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Bylaws and Ordinances

Effective Bear Smart Bylaws and Ordinances


Bylaws reflect a community’s overall principles and values and are meant to evolve as the community’s standards and norms shift. Community bylaws are governed by law and serve as educational tools that assist community members with understanding why a specific bylaw, such as a wildlife attractant bylaw, is required and what each community members role and responsibility is in relation to managing wildlife attractants.

Creating a wildlife attractant bylaw facilitates minimizing, to the greatest extent possible, the availability of human-generated foods and other substances that can often lead to the attraction of wildlife into human populated areas. These bylaws support communities with being porous to wildlife activity; allowing wildlife the ability to move through the landscape without the risk of them stopping, staying and potentially raising safety concerns for both humans and themselves.

It is important to understand that while the management of wildlife is a provincial or state responsibility, the regulation and management of wildlife attractants that bring wildlife into communities is the responsibility of local government.

Currently, wildlife is being killed in direct relation to being fed, whether intentionally or unintentionally. The onus is on local governments to not only educate residents and visitors on how to manage wildlife attractants, but to also adopt bylaws that clearly address the management of these wildlife attractants.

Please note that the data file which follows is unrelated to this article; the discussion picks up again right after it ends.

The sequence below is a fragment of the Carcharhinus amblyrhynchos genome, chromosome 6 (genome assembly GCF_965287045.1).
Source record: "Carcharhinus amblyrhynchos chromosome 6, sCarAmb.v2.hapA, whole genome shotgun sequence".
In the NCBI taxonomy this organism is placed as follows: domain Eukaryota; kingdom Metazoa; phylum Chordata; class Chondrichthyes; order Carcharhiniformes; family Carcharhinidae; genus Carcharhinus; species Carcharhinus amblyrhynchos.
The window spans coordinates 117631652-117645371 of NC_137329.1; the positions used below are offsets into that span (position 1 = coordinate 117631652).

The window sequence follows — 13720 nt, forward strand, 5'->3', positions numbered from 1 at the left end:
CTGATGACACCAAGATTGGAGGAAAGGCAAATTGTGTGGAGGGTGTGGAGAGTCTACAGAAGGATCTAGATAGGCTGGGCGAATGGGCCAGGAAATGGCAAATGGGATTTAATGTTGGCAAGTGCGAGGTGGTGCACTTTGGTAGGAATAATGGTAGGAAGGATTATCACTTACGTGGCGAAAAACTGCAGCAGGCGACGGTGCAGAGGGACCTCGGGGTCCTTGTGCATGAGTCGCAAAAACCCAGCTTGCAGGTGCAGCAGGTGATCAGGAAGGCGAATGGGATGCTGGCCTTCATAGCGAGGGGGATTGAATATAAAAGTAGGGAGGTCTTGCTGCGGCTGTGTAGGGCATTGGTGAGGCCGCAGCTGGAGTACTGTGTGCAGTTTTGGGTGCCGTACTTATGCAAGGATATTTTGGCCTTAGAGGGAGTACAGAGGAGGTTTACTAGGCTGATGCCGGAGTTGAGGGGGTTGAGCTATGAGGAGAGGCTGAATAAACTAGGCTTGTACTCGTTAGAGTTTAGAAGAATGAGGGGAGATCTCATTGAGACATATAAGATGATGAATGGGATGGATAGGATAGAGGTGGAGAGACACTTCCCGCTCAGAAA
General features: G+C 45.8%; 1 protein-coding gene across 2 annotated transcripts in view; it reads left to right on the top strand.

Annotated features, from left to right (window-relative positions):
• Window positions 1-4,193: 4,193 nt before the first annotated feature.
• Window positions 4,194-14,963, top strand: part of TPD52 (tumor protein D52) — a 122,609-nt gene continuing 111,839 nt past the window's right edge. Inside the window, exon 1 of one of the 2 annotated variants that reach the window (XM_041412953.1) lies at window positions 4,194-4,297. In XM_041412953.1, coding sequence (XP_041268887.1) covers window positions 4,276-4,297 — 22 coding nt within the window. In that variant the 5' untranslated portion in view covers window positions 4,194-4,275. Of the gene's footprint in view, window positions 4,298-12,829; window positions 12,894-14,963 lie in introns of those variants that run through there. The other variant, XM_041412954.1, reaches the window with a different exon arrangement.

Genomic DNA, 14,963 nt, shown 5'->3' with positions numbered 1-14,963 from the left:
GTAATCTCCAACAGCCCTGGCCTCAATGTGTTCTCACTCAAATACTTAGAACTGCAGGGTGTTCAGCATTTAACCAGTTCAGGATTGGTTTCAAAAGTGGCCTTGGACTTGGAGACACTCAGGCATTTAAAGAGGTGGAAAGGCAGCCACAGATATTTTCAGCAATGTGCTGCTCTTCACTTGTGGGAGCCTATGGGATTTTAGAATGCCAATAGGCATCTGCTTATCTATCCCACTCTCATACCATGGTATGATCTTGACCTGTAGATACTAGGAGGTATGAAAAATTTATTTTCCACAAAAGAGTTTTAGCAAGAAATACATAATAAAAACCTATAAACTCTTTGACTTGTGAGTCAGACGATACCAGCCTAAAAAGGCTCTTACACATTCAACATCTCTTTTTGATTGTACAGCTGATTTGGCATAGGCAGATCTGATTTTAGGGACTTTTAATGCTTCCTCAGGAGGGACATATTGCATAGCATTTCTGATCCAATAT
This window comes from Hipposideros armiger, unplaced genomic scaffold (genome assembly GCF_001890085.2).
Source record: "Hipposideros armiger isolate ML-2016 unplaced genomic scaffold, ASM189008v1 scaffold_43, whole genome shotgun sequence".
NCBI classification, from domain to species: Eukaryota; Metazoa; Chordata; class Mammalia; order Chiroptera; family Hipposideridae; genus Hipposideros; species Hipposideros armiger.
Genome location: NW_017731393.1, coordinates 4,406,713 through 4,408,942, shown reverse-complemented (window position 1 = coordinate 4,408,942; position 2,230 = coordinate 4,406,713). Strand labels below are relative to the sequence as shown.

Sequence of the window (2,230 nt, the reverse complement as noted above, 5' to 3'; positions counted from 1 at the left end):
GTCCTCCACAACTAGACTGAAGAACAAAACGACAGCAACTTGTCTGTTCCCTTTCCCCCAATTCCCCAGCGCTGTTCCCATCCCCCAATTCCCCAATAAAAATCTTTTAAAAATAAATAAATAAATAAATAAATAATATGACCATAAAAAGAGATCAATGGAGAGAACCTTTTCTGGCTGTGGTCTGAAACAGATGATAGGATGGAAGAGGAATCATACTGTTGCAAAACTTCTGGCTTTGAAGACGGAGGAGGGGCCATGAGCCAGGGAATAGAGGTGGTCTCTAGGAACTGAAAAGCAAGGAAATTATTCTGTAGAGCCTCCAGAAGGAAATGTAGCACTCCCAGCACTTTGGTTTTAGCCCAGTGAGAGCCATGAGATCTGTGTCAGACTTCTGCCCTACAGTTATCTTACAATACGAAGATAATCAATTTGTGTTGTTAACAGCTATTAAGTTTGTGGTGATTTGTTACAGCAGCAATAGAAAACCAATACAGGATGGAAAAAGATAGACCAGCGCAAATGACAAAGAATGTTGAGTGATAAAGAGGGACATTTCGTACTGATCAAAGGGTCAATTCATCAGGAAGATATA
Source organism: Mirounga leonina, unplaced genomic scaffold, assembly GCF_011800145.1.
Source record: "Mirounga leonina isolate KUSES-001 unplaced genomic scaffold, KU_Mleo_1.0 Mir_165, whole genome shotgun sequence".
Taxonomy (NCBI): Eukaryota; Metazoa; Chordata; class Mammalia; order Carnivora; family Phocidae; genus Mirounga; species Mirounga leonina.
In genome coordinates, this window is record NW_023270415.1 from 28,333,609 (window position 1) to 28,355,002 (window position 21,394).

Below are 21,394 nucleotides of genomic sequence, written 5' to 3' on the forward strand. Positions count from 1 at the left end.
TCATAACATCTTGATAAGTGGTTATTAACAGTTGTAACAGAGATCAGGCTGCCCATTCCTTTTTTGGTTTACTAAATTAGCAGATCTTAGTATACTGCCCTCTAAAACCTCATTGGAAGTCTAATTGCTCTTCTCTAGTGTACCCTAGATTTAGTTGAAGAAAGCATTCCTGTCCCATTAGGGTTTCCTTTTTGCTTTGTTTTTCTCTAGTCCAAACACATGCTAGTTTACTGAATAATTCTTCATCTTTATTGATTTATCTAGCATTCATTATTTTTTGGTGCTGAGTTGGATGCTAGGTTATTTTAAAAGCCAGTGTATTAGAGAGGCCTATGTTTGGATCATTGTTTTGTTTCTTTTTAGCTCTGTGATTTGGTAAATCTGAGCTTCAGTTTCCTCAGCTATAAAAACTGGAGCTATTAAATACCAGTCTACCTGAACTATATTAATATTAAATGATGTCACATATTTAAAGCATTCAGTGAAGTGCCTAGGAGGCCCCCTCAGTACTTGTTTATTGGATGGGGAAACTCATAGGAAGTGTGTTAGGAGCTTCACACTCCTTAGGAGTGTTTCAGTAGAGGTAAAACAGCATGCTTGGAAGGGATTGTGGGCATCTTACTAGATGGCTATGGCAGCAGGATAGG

For an example of a wildlife attractant bylaw, view and download: Bylaw Toolkit.


Enforcement staff efforts typically focus priority on seeking voluntary bylaw compliance through educational efforts; it is preferable to have offenders correct their own behaviours voluntarily based on a better understanding of the bylaw and its purpose. Having a comprehensive and fair bylaw provides the necessary enforcement teeth should education not be sufficient to gain compliance. Bylaws are a necessary element to any successful human-wildlife management plan that addresses prohibiting the supply of unnatural foods to wildlife as a result of intent, neglect or irresponsible management of wildlife attractants.

Importantly, local government elected officials, councils and boards can direct enforcement staff to prioritize specific bylaws and can also provide direction on the enforcement process e.g., when to provide more tickets than warnings and vice versa. It is within a local government’s authority to place a higher priority on the enforcement of a wildlife attractant bylaw to reduce, and potentially eliminate, the needless and preventable human-caused loss of local wildlife and to reduce the potential for human injury, injury to pets/livestock, agricultural losses, or property damage.

Bylaws and ordinances should be tailored to address each community’s differing and particular needs. A stand-alone wildlife attractant bylaw can be adopted or alternatively, specific wildlife attractant management criteria can be inserted into an existing bylaw such as a solid waste bylaw.